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Wednesday, December 20, 2006

He's No Andy Kaufman

I’d like to start out today’s column with a warning: Do Not See the Borat Movie (Borat: Cultural Learnings of America for Make Benefit Glorious Nation of Kazakhstan)! Of course by this time, I’m sure you’ve already seen it or decided not to, but in case you’re still on the fence, just don’t. I’m not suggesting a boycott on moral or ethical grounds, nor am I presuming to impose my taste on you; I’m just saying this: Do Not See the Borat Movie. If you ignore my warning and go see it anyway, you won’t have old Bruck to blame.

I think we’re all familiar with the Borat character and his basic shtick – he goes around posing as a socially backward documentary reporter from Kazakhstan, and films contrived interviews and situations with purportedly normal people, making them look like racists, bigots, or just plain fools in the process. Borat is a character played by the British comedian Sasha Baron Cohen, who also plays other characters such as Ali G, the inept gangster, and Bruno, the over-the-top-gay Austrian fashion designer. Some reviewers claim that he’s making a grand statement about American prejudices and other weaknesses. I think he’s, well, never mind what I think, just don’t see the movie. Or if you do have some irrepressible urge to see it, wait till it comes out on DVD, then watch it with your thumb positioned over the fast-forward button ready for immediate action.

But that’s not what I’m here to talk about. I’m here to talk about the original shock comedian / outrageous performance artist, Andy Kaufman.

I think most of you are old enough to remember Taxi, the sitcom about a taxi company in New York that ran in the late 70’s. Kaufman played Latka Gravas, the loveable, wide-eyed, bumbling immigrant from communist eastern Europe. Latka on Taxi grew out of one of Kaufman’s stage personae, “Foreign Man,” and was pretty tame compared to Kaufman’s other characters.

Early in his career, Kaufman had an obsession with Elvis Presley, and is widely credited with inventing the art form of Elvis impersonation and launching that industry. Kaufman is reputed to have made a pilgrimage to L.A. to visit the King, hid in a kitchen cabinet, and jumped out when Elvis wandered by.

In the late 70’s and early 80’s, Kaufman, calling himself the world’s first Inter-Gender Wrestling Champion, maintained an offer of $1000 to any woman who could pin him in a wrestling match. Of the over 400 takers, none succeeded, although a few matches ended in a draw, and Kaufman didn’t always walk away unscathed.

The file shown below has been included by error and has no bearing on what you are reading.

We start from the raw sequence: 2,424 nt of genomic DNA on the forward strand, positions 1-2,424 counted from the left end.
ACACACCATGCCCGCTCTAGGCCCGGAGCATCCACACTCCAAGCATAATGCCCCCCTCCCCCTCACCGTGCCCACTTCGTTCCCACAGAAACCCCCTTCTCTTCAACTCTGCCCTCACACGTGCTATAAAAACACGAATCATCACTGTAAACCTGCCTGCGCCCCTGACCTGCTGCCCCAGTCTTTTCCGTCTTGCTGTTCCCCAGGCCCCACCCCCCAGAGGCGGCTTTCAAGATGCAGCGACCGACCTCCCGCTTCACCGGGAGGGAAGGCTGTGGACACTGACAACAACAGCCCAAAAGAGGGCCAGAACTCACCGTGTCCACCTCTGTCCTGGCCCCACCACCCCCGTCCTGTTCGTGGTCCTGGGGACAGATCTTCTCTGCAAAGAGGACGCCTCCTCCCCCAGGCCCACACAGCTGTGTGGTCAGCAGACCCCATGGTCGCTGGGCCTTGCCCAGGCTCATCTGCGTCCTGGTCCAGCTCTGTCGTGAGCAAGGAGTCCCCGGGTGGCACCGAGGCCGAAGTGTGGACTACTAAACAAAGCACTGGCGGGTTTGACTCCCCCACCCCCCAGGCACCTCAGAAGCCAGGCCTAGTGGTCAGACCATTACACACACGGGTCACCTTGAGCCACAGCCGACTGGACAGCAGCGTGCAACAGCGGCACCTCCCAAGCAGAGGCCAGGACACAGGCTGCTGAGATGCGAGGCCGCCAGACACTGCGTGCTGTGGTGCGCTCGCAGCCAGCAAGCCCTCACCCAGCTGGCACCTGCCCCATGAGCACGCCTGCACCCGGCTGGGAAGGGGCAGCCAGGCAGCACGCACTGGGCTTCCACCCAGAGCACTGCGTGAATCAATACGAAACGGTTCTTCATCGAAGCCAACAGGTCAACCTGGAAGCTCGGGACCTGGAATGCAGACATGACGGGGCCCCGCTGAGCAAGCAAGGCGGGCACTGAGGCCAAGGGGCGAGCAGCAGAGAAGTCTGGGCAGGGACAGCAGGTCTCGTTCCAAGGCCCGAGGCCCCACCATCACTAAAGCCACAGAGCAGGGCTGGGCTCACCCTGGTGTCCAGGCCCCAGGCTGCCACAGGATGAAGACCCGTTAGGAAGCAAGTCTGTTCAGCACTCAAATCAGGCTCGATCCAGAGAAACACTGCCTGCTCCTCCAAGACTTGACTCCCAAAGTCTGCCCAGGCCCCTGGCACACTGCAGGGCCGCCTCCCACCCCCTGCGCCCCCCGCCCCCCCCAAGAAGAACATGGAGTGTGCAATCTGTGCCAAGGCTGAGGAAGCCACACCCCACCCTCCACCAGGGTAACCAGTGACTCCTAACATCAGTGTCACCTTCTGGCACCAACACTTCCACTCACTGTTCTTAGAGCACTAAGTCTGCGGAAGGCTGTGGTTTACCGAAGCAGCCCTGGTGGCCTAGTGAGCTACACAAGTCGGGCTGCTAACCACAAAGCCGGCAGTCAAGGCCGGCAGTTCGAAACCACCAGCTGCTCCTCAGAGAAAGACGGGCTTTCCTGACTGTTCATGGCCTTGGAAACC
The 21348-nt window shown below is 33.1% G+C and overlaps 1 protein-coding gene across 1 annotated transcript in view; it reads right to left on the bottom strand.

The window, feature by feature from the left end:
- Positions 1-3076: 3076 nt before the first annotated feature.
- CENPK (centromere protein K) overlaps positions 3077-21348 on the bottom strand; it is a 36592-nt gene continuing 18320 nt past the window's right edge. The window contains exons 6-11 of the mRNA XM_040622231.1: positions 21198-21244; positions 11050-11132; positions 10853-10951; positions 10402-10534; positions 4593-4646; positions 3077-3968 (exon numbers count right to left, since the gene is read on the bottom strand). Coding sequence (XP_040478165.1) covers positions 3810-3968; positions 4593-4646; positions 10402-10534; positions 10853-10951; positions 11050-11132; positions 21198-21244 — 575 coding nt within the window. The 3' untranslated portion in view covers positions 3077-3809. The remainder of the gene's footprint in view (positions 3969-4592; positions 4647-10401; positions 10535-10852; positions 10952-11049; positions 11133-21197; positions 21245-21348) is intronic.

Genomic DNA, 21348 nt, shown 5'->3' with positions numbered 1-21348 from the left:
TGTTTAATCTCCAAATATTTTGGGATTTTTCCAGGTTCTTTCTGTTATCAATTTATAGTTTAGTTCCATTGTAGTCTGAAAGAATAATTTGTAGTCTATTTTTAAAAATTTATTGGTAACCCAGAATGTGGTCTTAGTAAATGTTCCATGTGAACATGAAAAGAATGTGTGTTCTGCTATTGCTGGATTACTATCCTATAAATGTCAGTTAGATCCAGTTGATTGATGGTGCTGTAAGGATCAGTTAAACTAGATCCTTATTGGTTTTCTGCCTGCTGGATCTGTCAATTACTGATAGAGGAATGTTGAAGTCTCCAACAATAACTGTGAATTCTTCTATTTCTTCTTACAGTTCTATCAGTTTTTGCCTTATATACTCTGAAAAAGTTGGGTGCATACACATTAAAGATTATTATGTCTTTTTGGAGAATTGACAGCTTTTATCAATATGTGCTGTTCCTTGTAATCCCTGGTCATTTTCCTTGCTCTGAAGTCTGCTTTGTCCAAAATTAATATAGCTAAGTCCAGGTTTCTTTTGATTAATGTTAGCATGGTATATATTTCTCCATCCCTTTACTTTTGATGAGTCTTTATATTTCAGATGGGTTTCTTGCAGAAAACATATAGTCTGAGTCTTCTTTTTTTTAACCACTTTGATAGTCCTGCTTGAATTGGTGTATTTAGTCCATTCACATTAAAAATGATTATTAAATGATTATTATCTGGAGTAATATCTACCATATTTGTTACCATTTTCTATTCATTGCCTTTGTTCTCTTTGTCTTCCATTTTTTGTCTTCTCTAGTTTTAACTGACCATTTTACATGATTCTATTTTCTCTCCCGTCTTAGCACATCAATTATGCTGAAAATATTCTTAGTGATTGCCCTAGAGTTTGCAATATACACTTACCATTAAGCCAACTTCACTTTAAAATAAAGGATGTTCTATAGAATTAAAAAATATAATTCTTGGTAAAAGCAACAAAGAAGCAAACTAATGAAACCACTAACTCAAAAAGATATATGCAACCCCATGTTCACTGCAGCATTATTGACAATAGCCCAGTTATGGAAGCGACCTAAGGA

Another of Kaufman’s characters was Tony Clifton, an obnoxious, raunchy, talentless lounge singer. Sometimes Kaufman played Clifton as a warm up act to his own, and sometimes Tony Clifton was played by others such as Kaufman's brother Michael or friend Bob Zmuda. In any case, Kaufman and Tony Clifton never appeared together. There was some contrived controversy over the Tony Clifton character, over whether or not it was really Kaufman, and once, Kaufman purportedly planted himself in the audience during a Tony Clifton act, and loudly heckled him, accusing him of being Kaufman. In another instance, Kaufman negotiated to have Tony Clifton written into an episode of Taxi, but once on the set, Tony Clifton's behavior got him thrown out of the ABC studios..

These are just a few of Kaufman's antics; there were many more, both on and off stage, some of which aren’t printable in a “family-friendly” blog. In fact, his whole life was an outrageous performance – he seemed not to have a line of demarcation between life and performance.

So what’s this got to do with Borat? All the hype about Borat, the movie, the lawsuits, the general notoriety, etc., has got me thinking about the truly visionary lunatic Andy Kaufman again. So basically what I’m saying is if that’s the kind of thing you like about Borat, you’ll do well to rent some Andy Kaufman footage.

Okay, I’ll admit, the way Borat decimated the genteel southern dinner party had me ROFLMBO. I think I got a hernia when, upon returning from a conspicuous trip to the restroom, he asked the hostess what to do with his baggie of stool.


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